As for its not having been tested, my elaboration of your analogy didn't say why it's disabled, just that it is and that the purchaser might not be happy to learn it was there all along. But let's take the analogy further, as you want.

This code is as much tested as any. By the time of Windows Vista SP1 it is exactly the code in Windows Server 2008. It is anyway not like the code was written yesterday. It's a decade old now. True, some prominent bugs didn't get shaken out until Windows Server 2003 SP1, but it's just not credible to say just that the code has not been tested for memory above 4GB. You depend on some important qualifications, which you ought to state, especially in a thread where you yourself have acknowledged that so many participants have the wrong idea. What you're saying is, at best, not that the Windows code for using memory above 4GB wasn't tested but that 3rd-party drivers weren't tested for how they work with the tested Windows code.

The manufacturer offers a free exchange for a version of the controller which does support >750GB without the caveats,

The original analogy doesn't go this far either, but if you push it this far, it's bound to break down. Operating systems are vastly more complex than I/O controllers. The change from 32-bit to 64-bit Windows is not just of one linear dimension.

To change the controller is relatively free of externalities. Changing an operating system is not. Quite a few people don't care very much to disturb their working installation of 32-bit Windows just for the sake of using all 4GB of their RAM. Not everyone likes the idea of a multi-gigabyte download, even for free, and an operating system reinstallation, which costs their own time and hassle, just to "fix" one thing that they see as a problem.

but for some reason you're deciding that you'd rather try to hack the thing to do something unsupported.

If you're going to impute intentions, please read the article and note what it actually says of my intentions. You have no business whatever to use language that even allows an inference that my intentions were to have users do something unsupported with 32-bit Windows instead of migrating to 64-bit Windows.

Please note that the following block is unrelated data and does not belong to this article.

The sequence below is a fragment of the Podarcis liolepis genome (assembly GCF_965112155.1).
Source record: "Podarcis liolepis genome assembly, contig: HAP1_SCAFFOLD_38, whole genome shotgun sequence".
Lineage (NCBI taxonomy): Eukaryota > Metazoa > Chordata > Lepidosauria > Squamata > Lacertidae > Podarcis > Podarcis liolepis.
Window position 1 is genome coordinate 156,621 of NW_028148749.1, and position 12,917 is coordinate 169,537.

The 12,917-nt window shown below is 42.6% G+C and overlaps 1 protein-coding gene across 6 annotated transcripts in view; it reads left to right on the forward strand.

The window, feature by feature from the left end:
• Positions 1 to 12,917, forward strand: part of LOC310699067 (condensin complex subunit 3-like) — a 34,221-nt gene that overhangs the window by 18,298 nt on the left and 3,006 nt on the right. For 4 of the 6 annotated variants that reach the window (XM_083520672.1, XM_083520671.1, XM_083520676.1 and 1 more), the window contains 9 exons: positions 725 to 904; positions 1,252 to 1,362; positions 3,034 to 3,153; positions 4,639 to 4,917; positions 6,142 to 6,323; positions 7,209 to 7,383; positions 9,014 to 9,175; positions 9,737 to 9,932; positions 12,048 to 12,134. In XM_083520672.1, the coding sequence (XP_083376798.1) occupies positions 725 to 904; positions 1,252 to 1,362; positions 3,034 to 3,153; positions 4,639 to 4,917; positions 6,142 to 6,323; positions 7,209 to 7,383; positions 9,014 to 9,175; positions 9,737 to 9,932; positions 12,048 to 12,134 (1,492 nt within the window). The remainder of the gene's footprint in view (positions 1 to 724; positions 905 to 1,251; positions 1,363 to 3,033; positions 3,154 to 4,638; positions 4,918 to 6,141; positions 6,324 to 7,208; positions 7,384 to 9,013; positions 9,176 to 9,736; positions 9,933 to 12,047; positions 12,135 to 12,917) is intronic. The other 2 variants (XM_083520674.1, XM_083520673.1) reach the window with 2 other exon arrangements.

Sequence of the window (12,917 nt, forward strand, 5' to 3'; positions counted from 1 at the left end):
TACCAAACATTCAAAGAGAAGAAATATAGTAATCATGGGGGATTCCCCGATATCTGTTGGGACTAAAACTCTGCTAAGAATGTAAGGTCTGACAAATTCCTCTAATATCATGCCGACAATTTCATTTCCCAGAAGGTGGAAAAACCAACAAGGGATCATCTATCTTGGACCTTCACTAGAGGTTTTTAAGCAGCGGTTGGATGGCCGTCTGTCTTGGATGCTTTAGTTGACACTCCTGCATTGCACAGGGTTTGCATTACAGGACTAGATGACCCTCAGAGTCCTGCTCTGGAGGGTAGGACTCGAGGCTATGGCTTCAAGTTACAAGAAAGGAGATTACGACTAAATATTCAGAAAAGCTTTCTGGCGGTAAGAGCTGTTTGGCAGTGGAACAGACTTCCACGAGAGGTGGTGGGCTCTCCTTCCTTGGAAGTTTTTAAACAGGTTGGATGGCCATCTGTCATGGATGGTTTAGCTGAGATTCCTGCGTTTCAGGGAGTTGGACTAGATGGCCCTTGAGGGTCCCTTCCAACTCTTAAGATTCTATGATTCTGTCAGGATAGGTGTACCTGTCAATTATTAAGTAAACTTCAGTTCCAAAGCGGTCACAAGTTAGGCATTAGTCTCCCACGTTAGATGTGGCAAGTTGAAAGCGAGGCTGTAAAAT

The "license data" is part of the product code. Changing that is unsupported and violates your license agreement.

When did registry settings become "product code"? Next you'll be saying that any time a user edits a registry setting except through an approved user interface they're violating the license agreement. Get real. No court in the developed world would go along with that.

Yes, changing the code, as in the hack, violates the license agreement. Changing it in order to test what the author of the software says about the software almost certainly supports a defence of fair use for the purpose of criticism - and that's even with it taken as stipulated that the license "agreement" is lawful and valid.

Computers in the last 3-4 years with 64-bit OSes and 4+ GB of memory are rare. That set is probably okay in this regard, but since they already have a 64-bit OS, the point is moot. This discussion is about machines which came with 32-bit OSes.

They're demonstrably common now. They were advertised in several flyers that came with the weekend papers. Note also that I said "pre-installed or available as an option".

True, 3-4 years ago, though more 4 than 3, even "available as an option" was uncommon. So, there will be some machines that do not have remapping. As I have said, at least I provide a tool with which users can discover this, and thus be saved from upgrading to 64-bit Windows only to find that they don't get the use of any additional memory (and indeed, get less efficient use of what memory they do have).

As I say, I don't know, but I don't think you do either - and you haven't supported your claim of rarity with anything more than an assertion. Although it has been common for 3-4 years to see fine print warning that the installed 32-bit Windows won't have the full use of 4GB, I find it hard to believe that this warning is the manufacturer's way of saying the machine does not remap. Anecdotal support for this is the sheer number of people who say they have upgraded to 64-bit Windows and magically got the extra memory into use. If remapping were rare, as you say, then this favourable outcome from upgrading to 64-bit Windows would also be rare, wouldn't it? Indeed, you'd think a lot more people would be more hesitant about recommending the upgrade.

Nvidia and ATI video drivers, for example.

Yes, they have 32-bit drivers that misbehave when memory is above 4GB. This is not disputed. NVIDIA has at least one on the Windows media.

But what of it? I didn't say there aren't examples of 32-bit drivers that misbehave. In what you say you were replying to, I wrote very specifically about constructing "a bug in a 32-bit driver that wouldn't have to be fixed when porting to 64 bits." Well, I should have stressed that I meant the code should compile correctly, but anyway, for your answer to be meaningful, ought you not be correspondingly specific?

C'mon, if you want to refute my point, show me a plausibly real-world code example that compiles without warning for both 32-bit and 64-bit, but which is buggy for 32-bit and not buggy for 64-bit.

Why an upgrade? Your license is already valid for both the 32-bit and 64-bit versions of Windows Vista or Windows 7. If you want a 64-bit (>4GB of memory) system, then use the 64-bit version. No need to "press Microsoft."